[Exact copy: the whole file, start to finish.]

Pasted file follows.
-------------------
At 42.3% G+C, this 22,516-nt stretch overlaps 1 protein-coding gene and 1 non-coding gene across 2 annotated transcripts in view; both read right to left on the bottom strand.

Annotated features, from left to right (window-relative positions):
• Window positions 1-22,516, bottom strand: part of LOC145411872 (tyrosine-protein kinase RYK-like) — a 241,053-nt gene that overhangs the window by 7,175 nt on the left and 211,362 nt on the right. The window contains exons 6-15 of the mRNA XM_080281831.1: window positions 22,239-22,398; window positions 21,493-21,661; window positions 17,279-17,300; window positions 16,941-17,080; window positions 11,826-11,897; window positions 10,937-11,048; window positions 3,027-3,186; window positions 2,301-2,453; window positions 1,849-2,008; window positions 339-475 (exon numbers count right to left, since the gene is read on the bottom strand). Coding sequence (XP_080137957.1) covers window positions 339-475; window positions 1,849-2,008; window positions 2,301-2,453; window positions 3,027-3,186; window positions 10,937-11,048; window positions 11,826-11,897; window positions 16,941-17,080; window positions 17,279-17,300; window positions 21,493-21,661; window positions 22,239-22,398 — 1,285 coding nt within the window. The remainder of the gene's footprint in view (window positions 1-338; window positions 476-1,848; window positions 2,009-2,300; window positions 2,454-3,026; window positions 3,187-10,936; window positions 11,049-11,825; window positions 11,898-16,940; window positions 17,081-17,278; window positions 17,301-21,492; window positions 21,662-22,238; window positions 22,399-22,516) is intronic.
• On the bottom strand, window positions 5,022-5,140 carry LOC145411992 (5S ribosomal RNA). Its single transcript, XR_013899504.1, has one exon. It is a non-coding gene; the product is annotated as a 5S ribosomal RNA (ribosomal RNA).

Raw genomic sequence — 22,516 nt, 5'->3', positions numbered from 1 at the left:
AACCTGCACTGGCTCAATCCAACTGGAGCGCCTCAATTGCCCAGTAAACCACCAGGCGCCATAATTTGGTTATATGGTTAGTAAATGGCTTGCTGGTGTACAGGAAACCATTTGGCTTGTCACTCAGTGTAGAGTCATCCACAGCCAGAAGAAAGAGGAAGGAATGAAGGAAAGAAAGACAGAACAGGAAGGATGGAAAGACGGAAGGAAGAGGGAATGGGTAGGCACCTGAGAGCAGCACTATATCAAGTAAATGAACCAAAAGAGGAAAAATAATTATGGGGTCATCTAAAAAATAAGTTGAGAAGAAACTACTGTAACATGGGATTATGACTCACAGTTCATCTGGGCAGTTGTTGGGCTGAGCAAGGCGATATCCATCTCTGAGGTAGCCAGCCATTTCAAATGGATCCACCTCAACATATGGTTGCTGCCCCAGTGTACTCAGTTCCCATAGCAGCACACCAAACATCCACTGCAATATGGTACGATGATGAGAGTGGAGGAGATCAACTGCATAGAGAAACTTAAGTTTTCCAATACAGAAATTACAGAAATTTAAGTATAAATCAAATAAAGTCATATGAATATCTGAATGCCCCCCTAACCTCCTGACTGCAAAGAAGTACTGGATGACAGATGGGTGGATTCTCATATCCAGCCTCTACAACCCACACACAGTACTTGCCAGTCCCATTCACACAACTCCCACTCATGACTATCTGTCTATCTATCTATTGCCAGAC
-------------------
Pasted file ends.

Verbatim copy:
At 42.3% G+C, this 22,516-nt stretch overlaps 1 protein-coding gene and 1 non-coding gene across 2 annotated transcripts in view; both read right to left on the bottom strand.

Annotated features, from left to right (window-relative positions):
• Window positions 1-22,516, bottom strand: part of LOC145411872 (tyrosine-protein kinase RYK-like) — a 241,053-nt gene that overhangs the window by 7,175 nt on the left and 211,362 nt on the right. The window contains exons 6-15 of the mRNA XM_080281831.1: window positions 22,239-22,398; window positions 21,493-21,661; window positions 17,279-17,300; window positions 16,941-17,080; window positions 11,826-11,897; window positions 10,937-11,048; window positions 3,027-3,186; window positions 2,301-2,453; window positions 1,849-2,008; window positions 339-475 (exon numbers count right to left, since the gene is read on the bottom strand). Coding sequence (XP_080137957.1) covers window positions 339-475; window positions 1,849-2,008; window positions 2,301-2,453; window positions 3,027-3,186; window positions 10,937-11,048; window positions 11,826-11,897; window positions 16,941-17,080; window positions 17,279-17,300; window positions 21,493-21,661; window positions 22,239-22,398 — 1,285 coding nt within the window. The remainder of the gene's footprint in view (window positions 1-338; window positions 476-1,848; window positions 2,009-2,300; window positions 2,454-3,026; window positions 3,187-10,936; window positions 11,049-11,825; window positions 11,898-16,940; window positions 17,081-17,278; window positions 17,301-21,492; window positions 21,662-22,238; window positions 22,399-22,516) is intronic.
• On the bottom strand, window positions 5,022-5,140 carry LOC145411992 (5S ribosomal RNA). Its single transcript, XR_013899504.1, has one exon. It is a non-coding gene; the product is annotated as a 5S ribosomal RNA (ribosomal RNA).

Raw genomic sequence — 22,516 nt, 5'->3', positions numbered from 1 at the left:
AACCTGCACTGGCTCAATCCAACTGGAGCGCCTCAATTGCCCAGTAAACCACCAGGCGCCATAATTTGGTTATATGGTTAGTAAATGGCTTGCTGGTGTACAGGAAACCATTTGGCTTGTCACTCAGTGTAGAGTCATCCACAGCCAGAAGAAAGAGGAAGGAATGAAGGAAAGAAAGACAGAACAGGAAGGATGGAAAGACGGAAGGAAGAGGGAATGGGTAGGCACCTGAGAGCAGCACTATATCAAGTAAATGAACCAAAAGAGGAAAAATAATTATGGGGTCATCTAAAAAATAAGTTGAGAAGAAACTACTGTAACATGGGATTATGACTCACAGTTCATCTGGGCAGTTGTTGGGCTGAGCAAGGCGATATCCATCTCTGAGGTAGCCAGCCATTTCAAATGGATCCACCTCAACATATGGTTGCTGCCCCAGTGTACTCAGTTCCCATAGCAGCACACCAAACATCCACTGCAATATGGTACGATGATGAGAGTGGAGGAGATCAACTGCATAGAGAAACTTAAGTTTTCCAATACAGAAATTACAGAAATTTAAGTATAAATCAAATAAAGTCATATGAATATCTGAATGCCCCCCTAACCTCCTGACTGCAAAGAAGTACTGGATGACAGATGGGTGGATTCTCATATCCAGCCTCTACAACCCACACACAGTACTTGCCAGTCCCATTCACACAACTCCCACTCATGACTATCTGTCTATCTATCTATTGCCAGAC